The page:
Saturday, October 27, 2018

23 Pentecost Proper 25 Yr B Oct 28 2018

We take up with the gospel of Mark again in the shadow of Jerusalem, on the way to the cross. We've been on this road for a while now, partners with those in the story who are also on the way. Before the followers of Jesus were called Christians, they were, as we are, people of the way. This story of the blind Bartimaeus is the last story of Jesus’ ministry before the cross, the passion, and resurrection. I think this story of Bartimaeus is in stark contrast to the story that we heard last week, the story about James and John. James and John ask Jesus for power and status, Bartimaeus asks Jesus for healing. God lavishes love on them all, Jesus calls them as followers, and yet each of them must let go of something they’ve been holding on to live fully free, fully alive.

"What do you want me to do for you?" Jesus asks Bartimaeus, it’s the same question that Jesus asked James and John only a moment ago in the story, and that we talked about last Sunday. But the gulf between the request that James and John make, and the request Bartimaeus makes is cavernous. James and John were somewhat confused remember, they ask Jesus for power, they think the kingdom is about a seating chart. But Bartimaeus, Bartimaeus asks to see. Nothing like the power and status, the place at the table that James and John were all about, and what’s more is that Bartimaeus wasn’t even officially a disciple.

Imagine Bartimaeus, sitting in the road, probably at the main gate of Jericho, day after day, all day, in the hot sun, begging. But Bartimaeus knows who Jesus is, he’s listened to the talk, he calls out to Jesus, Son of David, have mercy on me. Let me see.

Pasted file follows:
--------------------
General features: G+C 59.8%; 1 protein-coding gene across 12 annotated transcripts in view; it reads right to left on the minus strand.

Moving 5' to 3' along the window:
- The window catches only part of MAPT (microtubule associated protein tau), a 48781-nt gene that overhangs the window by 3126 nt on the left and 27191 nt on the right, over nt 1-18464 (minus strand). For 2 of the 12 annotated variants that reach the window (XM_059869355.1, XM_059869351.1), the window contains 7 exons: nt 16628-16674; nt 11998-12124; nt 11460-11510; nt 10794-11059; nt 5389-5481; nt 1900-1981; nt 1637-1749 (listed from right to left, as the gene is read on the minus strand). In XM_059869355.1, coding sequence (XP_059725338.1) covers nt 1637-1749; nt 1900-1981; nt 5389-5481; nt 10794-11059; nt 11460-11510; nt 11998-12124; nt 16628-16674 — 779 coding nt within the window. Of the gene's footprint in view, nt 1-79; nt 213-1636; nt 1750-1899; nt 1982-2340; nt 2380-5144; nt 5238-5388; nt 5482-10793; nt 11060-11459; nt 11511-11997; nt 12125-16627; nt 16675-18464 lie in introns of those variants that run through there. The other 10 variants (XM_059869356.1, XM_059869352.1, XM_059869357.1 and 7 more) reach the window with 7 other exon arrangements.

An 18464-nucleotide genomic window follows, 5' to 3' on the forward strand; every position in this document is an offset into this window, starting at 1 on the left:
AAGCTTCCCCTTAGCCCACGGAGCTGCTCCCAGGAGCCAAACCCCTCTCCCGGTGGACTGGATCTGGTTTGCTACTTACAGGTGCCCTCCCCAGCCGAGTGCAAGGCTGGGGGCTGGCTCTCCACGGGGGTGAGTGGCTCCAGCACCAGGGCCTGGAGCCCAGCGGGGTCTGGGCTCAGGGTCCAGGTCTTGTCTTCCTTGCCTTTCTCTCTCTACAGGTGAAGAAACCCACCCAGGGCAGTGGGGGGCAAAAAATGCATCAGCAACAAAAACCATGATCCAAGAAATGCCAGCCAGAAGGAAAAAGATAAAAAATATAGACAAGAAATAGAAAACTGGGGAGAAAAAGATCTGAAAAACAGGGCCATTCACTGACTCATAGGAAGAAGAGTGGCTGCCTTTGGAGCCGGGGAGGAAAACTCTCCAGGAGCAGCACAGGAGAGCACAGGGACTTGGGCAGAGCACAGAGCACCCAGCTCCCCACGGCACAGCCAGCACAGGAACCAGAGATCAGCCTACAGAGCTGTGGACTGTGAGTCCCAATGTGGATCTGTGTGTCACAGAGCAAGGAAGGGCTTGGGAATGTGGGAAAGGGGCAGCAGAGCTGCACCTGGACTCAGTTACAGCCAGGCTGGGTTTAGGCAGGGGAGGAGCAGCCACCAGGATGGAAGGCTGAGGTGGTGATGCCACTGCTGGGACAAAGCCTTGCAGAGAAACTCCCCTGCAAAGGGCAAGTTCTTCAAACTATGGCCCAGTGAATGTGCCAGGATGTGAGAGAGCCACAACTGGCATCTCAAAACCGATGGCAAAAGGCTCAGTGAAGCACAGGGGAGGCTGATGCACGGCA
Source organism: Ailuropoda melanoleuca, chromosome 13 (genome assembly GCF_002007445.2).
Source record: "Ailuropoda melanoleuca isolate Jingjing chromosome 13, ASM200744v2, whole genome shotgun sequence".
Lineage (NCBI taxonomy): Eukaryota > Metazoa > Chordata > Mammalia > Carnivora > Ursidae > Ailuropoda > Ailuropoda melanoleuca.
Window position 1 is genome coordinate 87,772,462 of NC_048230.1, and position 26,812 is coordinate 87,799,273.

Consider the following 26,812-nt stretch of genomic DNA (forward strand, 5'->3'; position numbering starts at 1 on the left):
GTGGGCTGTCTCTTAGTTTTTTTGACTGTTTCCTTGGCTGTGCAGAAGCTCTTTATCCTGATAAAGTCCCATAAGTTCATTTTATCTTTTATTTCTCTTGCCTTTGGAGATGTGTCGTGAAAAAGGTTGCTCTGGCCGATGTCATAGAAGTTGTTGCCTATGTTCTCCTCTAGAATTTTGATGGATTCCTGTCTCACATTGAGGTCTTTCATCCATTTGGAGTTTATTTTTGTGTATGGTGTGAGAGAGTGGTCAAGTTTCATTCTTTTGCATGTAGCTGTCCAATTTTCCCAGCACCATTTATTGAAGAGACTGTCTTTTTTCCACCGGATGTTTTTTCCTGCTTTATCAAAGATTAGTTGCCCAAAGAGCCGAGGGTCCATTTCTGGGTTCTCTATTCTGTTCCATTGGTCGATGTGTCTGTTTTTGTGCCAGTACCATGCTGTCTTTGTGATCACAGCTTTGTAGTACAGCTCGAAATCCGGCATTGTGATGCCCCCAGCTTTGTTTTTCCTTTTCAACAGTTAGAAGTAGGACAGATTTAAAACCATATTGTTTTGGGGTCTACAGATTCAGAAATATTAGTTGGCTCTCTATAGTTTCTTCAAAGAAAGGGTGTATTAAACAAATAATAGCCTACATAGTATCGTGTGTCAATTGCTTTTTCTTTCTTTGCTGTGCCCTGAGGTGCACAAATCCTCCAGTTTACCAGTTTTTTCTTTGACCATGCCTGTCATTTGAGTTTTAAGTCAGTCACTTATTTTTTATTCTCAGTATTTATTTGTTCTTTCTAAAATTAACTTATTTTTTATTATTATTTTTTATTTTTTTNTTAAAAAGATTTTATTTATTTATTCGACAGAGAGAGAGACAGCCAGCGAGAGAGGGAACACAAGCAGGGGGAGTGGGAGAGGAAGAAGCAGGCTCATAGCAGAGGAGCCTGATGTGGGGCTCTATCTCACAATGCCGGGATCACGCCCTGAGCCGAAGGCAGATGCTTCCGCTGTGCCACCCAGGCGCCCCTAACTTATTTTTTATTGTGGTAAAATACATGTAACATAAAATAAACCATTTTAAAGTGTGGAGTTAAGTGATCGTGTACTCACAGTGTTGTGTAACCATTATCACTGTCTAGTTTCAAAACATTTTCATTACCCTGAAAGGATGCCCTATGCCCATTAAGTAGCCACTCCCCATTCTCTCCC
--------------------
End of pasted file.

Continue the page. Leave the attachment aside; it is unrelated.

Two things here that are so unlike the James and John story, or the story of the rich young man, which we also heard a couple weeks ago. First, the request, have mercy on me, heal me. Second, the ramifications of that healing, what it means to follow Jesus.
Have mercy on me, Bartimaeus asked, mercy. You know what mercy means? A heart for other peoples troubles. Bartimaeus was asking Jesus to have a heart for his troubles. That’s all, hear me, see me, and if you’ve got it in you, heal me. And that’s what Jesus did, Jesus heard him, Jesus saw him, and having a heart for his trouble, Jesus healed Bartimaeus.

So once Bartimaeus is healed, what does he do? Bartimaeus’ profession is begging. Once he is healed, his life is changed, he can’t go on begging anymore, so he follows Jesus. Just like the others, he gets up and follows. Bartimaeus exchanges a life of begging, a life of blindness, for this life of following Jesus. And you and I know where that’s going, straight to the cross.

No matter how much we think we have, no matter our wealth, our status, our power; no matter what we think we don’t have, our lack of health, our lack of wealth, our lack of support, we leave it all behind when we follow Jesus. We get so wrapped up in our own shortcomings, or we spend so much time valuing our worth by what others think is important, that we forget that we are God’s beloveds, and we forget to have mercy, a heart for other people’s troubles.